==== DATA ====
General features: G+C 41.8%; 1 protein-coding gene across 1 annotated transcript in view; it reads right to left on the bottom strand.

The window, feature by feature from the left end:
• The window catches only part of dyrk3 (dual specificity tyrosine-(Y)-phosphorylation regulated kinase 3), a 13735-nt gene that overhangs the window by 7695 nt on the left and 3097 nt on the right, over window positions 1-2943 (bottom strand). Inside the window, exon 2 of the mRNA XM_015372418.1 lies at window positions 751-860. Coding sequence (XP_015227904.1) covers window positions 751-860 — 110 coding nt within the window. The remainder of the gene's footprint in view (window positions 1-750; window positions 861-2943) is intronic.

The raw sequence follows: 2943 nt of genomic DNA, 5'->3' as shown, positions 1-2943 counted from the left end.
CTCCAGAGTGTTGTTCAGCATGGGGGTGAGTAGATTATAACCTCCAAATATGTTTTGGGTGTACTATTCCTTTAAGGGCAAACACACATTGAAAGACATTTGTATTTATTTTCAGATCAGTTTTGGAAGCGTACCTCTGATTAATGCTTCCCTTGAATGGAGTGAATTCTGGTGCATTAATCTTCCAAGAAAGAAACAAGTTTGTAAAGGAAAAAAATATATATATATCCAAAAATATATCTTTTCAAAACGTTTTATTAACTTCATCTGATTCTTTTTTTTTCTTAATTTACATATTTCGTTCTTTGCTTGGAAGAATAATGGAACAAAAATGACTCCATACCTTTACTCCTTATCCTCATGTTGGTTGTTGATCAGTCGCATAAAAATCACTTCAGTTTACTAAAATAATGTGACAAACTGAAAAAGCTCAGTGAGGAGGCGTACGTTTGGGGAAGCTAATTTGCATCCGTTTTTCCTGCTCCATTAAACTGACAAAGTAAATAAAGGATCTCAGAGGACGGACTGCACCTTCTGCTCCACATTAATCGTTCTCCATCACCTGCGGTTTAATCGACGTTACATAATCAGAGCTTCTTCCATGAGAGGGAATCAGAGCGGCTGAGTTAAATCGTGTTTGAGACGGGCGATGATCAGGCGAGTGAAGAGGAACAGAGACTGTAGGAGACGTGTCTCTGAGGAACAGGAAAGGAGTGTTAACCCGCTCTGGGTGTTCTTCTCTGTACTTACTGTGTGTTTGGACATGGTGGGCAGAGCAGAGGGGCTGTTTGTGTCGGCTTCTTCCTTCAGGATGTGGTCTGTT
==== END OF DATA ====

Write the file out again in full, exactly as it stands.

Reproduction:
General features: G+C 41.8%; 1 protein-coding gene across 1 annotated transcript in view; it reads right to left on the bottom strand.

The window, feature by feature from the left end:
• The window catches only part of dyrk3 (dual specificity tyrosine-(Y)-phosphorylation regulated kinase 3), a 13735-nt gene that overhangs the window by 7695 nt on the left and 3097 nt on the right, over window positions 1-2943 (bottom strand). Inside the window, exon 2 of the mRNA XM_015372418.1 lies at window positions 751-860. Coding sequence (XP_015227904.1) covers window positions 751-860 — 110 coding nt within the window. The remainder of the gene's footprint in view (window positions 1-750; window positions 861-2943) is intronic.

The raw sequence follows: 2943 nt of genomic DNA, 5'->3' as shown, positions 1-2943 counted from the left end.
CTCCAGAGTGTTGTTCAGCATGGGGGTGAGTAGATTATAACCTCCAAATATGTTTTGGGTGTACTATTCCTTTAAGGGCAAACACACATTGAAAGACATTTGTATTTATTTTCAGATCAGTTTTGGAAGCGTACCTCTGATTAATGCTTCCCTTGAATGGAGTGAATTCTGGTGCATTAATCTTCCAAGAAAGAAACAAGTTTGTAAAGGAAAAAAATATATATATATCCAAAAATATATCTTTTCAAAACGTTTTATTAACTTCATCTGATTCTTTTTTTTTCTTAATTTACATATTTCGTTCTTTGCTTGGAAGAATAATGGAACAAAAATGACTCCATACCTTTACTCCTTATCCTCATGTTGGTTGTTGATCAGTCGCATAAAAATCACTTCAGTTTACTAAAATAATGTGACAAACTGAAAAAGCTCAGTGAGGAGGCGTACGTTTGGGGAAGCTAATTTGCATCCGTTTTTCCTGCTCCATTAAACTGACAAAGTAAATAAAGGATCTCAGAGGACGGACTGCACCTTCTGCTCCACATTAATCGTTCTCCATCACCTGCGGTTTAATCGACGTTACATAATCAGAGCTTCTTCCATGAGAGGGAATCAGAGCGGCTGAGTTAAATCGTGTTTGAGACGGGCGATGATCAGGCGAGTGAAGAGGAACAGAGACTGTAGGAGACGTGTCTCTGAGGAACAGGAAAGGAGTGTTAACCCGCTCTGGGTGTTCTTCTCTGTACTTACTGTGTGTTTGGACATGGTGGGCAGAGCAGAGGGGCTGTTTGTGTCGGCTTCTTCCTTCAGGATGTGGTCTGTT